Oftentimes, aspiring musicians start their careers as independent — indie, as it’s better known — artists. This is the stage of a musician’s life where everything is do-it-yourself, from booking your own gigs, designing your own publication materials, maintaining social media pages, and every nitty-gritty detail in between. While the advent of the Internet has made it much easier to self-release your own music, the sheer number of artists and music available online has made it difficult to stand out and break into the mainstream.

Of course, artists have options. Put in enough work, and record labels may take notice of your music. They may offer recording deals, distribution deals, or sign you up to be a part of their roster. While there are some musicians that decide to go that route, there are those who decide to take a leap of faith and remain independent.

One of those groups is pop band Any Name’s Okay, composed of members Sof Abrogar, Renzo Lumanog, Juan Lada, Arvin Olete, and Anton Atienza. Despite choosing to stay independently managed, the band has received numerous recognitions for their music. In 2019, they were nominated for the Awit Awards Album of the Year and Best Performance by a Group Recording Artist. In this year’s Awit Awards, they currently hold nine nominations, including Album of the Year, Song of the Year, Best Performance by a Group Recording Artist, and more.

Any Name’s Okay recently celebrated their six year anniversary as a band, and while they have been on the rise since then, they’ve also had to overcome some challenges along the way.

Making the choice to stay independent

“[At the start], our only gigs were bar gigs in Manila. We played a show at Saguijo and there were like five, six people. It was so unpredictable. I like that it’s not one set pattern, that we have to do these certain things, hit these certain goals, be on TV, or sign to a certain label to be successful,” shares Lumanog to Billboard Philippines. Despite the unpredictability, Lumanog shares that what has stayed constant is their commitment to how they craft their sound.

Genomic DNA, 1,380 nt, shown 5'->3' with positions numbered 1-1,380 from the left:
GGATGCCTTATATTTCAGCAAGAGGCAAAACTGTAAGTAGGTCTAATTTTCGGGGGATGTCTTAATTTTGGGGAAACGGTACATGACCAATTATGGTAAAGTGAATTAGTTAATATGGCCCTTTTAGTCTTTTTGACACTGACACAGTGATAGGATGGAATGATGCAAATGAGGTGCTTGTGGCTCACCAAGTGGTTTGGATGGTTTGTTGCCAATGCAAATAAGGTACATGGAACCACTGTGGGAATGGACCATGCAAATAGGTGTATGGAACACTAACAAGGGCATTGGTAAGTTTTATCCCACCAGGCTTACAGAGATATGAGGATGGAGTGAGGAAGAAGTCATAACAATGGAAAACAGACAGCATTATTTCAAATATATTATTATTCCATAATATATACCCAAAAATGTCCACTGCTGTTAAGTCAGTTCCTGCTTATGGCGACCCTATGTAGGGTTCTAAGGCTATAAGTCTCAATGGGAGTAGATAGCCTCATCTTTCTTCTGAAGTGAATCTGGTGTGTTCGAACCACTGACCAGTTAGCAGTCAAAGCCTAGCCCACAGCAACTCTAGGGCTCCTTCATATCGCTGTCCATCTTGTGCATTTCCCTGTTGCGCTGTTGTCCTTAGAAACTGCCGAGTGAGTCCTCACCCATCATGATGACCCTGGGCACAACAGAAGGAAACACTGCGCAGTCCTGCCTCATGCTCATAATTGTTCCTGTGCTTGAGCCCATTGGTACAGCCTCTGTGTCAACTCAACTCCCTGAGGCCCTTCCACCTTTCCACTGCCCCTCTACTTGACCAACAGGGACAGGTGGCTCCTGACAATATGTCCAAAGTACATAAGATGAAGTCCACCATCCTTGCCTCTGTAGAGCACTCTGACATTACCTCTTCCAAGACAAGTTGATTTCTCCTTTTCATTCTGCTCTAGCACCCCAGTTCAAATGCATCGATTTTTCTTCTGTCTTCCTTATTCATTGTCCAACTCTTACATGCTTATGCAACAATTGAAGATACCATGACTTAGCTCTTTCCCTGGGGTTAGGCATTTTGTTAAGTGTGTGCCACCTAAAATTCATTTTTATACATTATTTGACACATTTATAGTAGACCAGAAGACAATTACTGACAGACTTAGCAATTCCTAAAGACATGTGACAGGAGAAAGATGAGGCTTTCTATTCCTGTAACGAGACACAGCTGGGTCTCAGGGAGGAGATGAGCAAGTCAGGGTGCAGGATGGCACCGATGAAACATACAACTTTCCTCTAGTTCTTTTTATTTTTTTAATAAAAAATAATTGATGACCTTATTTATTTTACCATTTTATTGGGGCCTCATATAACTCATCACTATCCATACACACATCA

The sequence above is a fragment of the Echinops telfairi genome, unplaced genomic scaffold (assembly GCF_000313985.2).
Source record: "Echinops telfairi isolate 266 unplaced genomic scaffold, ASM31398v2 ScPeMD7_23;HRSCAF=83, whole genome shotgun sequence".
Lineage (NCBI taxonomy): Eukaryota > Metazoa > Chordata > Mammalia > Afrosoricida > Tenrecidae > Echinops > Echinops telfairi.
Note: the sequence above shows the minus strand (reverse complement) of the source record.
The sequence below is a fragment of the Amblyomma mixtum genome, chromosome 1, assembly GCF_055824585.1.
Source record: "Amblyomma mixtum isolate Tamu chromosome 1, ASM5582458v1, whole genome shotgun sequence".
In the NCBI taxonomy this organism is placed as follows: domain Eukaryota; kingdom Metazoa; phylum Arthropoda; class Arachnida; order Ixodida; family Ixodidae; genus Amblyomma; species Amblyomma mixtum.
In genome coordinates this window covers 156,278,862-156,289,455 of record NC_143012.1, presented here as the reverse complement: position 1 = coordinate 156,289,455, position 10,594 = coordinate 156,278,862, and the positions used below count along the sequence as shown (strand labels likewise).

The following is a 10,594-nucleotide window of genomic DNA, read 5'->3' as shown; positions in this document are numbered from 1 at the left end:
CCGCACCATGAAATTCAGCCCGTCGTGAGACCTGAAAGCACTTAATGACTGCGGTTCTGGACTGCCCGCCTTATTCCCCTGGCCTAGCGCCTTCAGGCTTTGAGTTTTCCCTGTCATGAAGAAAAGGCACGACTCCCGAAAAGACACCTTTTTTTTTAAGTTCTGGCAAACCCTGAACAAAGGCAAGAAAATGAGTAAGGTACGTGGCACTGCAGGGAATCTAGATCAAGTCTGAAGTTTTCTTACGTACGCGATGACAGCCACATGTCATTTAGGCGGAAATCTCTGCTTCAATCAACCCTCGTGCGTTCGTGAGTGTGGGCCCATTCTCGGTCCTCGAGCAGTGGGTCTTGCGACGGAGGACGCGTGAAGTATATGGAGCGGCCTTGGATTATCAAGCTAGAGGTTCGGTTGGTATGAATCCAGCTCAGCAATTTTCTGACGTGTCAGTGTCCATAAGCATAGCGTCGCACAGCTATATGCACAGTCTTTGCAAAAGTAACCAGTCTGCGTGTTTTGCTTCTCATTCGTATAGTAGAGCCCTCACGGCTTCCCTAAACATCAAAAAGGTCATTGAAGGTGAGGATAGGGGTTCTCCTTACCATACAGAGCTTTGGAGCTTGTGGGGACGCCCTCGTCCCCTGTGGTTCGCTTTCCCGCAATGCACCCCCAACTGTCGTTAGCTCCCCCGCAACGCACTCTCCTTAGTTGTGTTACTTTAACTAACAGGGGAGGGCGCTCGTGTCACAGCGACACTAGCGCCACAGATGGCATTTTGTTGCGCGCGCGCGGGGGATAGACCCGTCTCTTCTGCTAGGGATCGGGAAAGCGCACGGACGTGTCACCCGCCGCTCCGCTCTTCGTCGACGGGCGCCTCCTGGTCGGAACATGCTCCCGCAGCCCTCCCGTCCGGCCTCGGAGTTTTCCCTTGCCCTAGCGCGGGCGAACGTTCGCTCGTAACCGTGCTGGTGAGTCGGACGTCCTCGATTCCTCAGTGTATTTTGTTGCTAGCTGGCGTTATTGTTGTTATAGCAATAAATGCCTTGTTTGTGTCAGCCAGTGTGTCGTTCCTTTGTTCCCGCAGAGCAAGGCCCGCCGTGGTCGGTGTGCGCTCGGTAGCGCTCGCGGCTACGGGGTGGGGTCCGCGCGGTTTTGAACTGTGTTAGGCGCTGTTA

Lumanog continues to share that originally, they didn’t even want to sign with a label. “We thought that signing with a label only meant that they had full control of [your music].”

As discussions proceeded, they were able to strike a deal with Sony Music Philippines first as a distribution deal, then as a recording artist. However, they chose to stay self-managed.

“We didn’t want to lose control of what we had. Sometimes, we can say that ‘oh, this was iffy’ or ‘oh, maybe it was right to release this right now.’ At least, when we all get together, it was a decision we all made. It wasn’t a decision that someone made for us.”

With self-managing, beyond just booking gigs, Any Name’s Okay also have the freedom to produce their own music, and more. It was also what pushed them to birth SYQL Productions, an event production house that hosts gigs such as The Ridley’s seventh anniversary show, Walk! Man featuring Japan’s Ichika Nito, Munimuni’s “Kapayapaan” (Peace) single release launch, and more.

Staying independently managed has also given Any Name’s Okay full ownership over their creative direction, which is both a “chore” — given that all of them have to work on all aspects of music, from the administrative parts, marketing, to producing their songs — but also the freedom to chart their own path.

any name's okay

Mike Perfecto

Making music that ‘grows up with your audience’

As an independent band, Abrogar shares that they wouldn’t be who they are today if it weren’t for their community of listeners over the years. Any Name’s Okay has over 100,000 monthly listeners on Spotify, with six songs having over a million streams a piece.

“When we talk about community, it also comes from [both the audience] and musicians,” shares Lumanog. He talks about one of the band’s mentors, Benny Manaligod of The Ridleys, who often shares insights regarding music and how to build communities with the band. “Whenever people come up to us and say that they listen to our music, I don’t take that lightly. Even if it’s just one person, it matters.”